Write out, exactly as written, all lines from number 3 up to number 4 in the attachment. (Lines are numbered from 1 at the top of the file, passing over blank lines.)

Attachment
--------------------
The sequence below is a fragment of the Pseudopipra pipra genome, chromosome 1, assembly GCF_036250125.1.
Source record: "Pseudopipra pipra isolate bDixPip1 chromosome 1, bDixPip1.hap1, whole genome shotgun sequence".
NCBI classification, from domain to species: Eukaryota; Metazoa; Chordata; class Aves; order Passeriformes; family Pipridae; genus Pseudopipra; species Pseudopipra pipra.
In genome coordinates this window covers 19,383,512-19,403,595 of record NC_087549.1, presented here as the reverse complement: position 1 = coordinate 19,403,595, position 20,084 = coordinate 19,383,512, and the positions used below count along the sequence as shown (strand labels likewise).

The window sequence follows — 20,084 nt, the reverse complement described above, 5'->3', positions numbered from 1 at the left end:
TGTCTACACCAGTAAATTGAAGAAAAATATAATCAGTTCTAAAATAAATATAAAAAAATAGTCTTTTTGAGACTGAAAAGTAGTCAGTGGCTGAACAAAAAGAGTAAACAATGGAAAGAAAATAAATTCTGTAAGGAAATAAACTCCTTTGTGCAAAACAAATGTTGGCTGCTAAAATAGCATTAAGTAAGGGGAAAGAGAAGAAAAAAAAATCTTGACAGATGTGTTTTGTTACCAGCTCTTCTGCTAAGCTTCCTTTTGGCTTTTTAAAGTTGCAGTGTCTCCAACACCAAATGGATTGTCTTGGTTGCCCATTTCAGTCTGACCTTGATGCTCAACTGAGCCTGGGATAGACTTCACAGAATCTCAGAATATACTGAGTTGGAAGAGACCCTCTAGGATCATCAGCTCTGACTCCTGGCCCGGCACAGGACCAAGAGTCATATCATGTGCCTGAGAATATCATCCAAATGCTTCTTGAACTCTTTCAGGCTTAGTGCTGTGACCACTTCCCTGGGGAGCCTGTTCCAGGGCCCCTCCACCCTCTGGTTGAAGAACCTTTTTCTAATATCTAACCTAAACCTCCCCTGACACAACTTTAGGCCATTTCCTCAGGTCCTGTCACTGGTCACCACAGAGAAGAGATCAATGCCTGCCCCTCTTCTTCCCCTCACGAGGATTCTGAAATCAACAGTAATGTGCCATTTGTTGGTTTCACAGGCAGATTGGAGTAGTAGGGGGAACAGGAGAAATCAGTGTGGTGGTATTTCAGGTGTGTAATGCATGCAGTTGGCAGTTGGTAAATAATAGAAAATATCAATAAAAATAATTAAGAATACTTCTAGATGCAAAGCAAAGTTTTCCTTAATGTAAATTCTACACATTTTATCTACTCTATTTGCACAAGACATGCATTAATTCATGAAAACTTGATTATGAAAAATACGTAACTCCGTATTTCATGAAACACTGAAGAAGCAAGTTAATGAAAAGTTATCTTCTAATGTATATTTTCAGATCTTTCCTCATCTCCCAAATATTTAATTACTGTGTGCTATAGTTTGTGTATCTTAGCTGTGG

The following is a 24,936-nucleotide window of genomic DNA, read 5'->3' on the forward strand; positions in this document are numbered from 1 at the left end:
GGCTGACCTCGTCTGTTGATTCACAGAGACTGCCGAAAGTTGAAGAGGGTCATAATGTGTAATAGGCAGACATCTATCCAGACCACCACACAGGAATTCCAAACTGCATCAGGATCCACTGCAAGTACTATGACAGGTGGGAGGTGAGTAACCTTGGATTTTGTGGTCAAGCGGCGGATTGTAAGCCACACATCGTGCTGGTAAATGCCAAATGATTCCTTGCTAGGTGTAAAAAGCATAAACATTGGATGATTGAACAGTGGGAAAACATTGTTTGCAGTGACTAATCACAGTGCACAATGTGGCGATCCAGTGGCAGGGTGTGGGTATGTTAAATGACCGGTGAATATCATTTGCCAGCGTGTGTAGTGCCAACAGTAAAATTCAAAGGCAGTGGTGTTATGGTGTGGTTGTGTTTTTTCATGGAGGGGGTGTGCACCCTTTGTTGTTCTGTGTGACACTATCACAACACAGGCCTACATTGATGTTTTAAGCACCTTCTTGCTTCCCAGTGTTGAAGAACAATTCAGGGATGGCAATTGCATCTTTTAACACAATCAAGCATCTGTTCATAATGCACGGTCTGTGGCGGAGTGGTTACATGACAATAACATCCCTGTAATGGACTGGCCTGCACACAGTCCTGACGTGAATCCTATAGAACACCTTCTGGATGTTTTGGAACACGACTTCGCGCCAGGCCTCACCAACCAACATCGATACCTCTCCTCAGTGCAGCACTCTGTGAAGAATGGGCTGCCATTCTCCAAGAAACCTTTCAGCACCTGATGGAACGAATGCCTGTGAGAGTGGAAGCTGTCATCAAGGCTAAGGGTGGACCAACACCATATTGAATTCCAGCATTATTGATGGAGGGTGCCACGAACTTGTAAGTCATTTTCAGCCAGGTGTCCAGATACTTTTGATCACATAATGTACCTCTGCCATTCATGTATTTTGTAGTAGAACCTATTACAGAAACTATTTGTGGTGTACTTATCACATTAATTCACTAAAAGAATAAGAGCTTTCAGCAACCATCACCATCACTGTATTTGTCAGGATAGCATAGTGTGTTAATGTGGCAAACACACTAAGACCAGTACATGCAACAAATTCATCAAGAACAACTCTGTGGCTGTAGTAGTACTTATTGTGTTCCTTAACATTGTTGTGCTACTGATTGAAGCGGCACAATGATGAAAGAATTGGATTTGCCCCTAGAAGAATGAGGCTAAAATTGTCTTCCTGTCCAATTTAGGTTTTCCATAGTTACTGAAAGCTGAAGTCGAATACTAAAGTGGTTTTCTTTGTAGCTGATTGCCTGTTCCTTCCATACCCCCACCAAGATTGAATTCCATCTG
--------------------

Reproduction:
NCBI classification, from domain to species: Eukaryota; Metazoa; Chordata; class Aves; order Passeriformes; family Pipridae; genus Pseudopipra; species Pseudopipra pipra.
In genome coordinates this window covers 19,383,512-19,403,595 of record NC_087549.1, presented here as the reverse complement: position 1 = coordinate 19,403,595, position 20,084 = coordinate 19,383,512, and the positions used below count along the sequence as shown (strand labels likewise).